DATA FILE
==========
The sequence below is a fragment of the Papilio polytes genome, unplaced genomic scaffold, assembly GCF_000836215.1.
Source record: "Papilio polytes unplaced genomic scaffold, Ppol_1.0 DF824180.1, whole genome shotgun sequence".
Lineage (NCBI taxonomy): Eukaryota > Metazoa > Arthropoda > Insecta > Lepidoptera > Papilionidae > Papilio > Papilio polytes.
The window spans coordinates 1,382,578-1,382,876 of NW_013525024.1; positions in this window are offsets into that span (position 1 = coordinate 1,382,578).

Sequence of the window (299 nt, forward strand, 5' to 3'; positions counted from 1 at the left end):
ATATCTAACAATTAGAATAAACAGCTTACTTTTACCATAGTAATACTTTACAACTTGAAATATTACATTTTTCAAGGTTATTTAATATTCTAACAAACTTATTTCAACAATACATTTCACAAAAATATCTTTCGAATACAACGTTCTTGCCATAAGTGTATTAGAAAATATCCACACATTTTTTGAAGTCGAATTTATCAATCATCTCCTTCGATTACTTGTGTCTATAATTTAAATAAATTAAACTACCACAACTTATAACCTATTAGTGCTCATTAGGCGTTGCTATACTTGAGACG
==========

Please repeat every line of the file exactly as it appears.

The sequence below is a fragment of the Papilio polytes genome, unplaced genomic scaffold, assembly GCF_000836215.1.
Source record: "Papilio polytes unplaced genomic scaffold, Ppol_1.0 DF824180.1, whole genome shotgun sequence".
Lineage (NCBI taxonomy): Eukaryota > Metazoa > Arthropoda > Insecta > Lepidoptera > Papilionidae > Papilio > Papilio polytes.
The window spans coordinates 1,382,578-1,382,876 of NW_013525024.1; positions in this window are offsets into that span (position 1 = coordinate 1,382,578).

Sequence of the window (299 nt, forward strand, 5' to 3'; positions counted from 1 at the left end):
ATATCTAACAATTAGAATAAACAGCTTACTTTTACCATAGTAATACTTTACAACTTGAAATATTACATTTTTCAAGGTTATTTAATATTCTAACAAACTTATTTCAACAATACATTTCACAAAAATATCTTTCGAATACAACGTTCTTGCCATAAGTGTATTAGAAAATATCCACACATTTTTTGAAGTCGAATTTATCAATCATCTCCTTCGATTACTTGTGTCTATAATTTAAATAAATTAAACTACCACAACTTATAACCTATTAGTGCTCATTAGGCGTTGCTATACTTGAGACG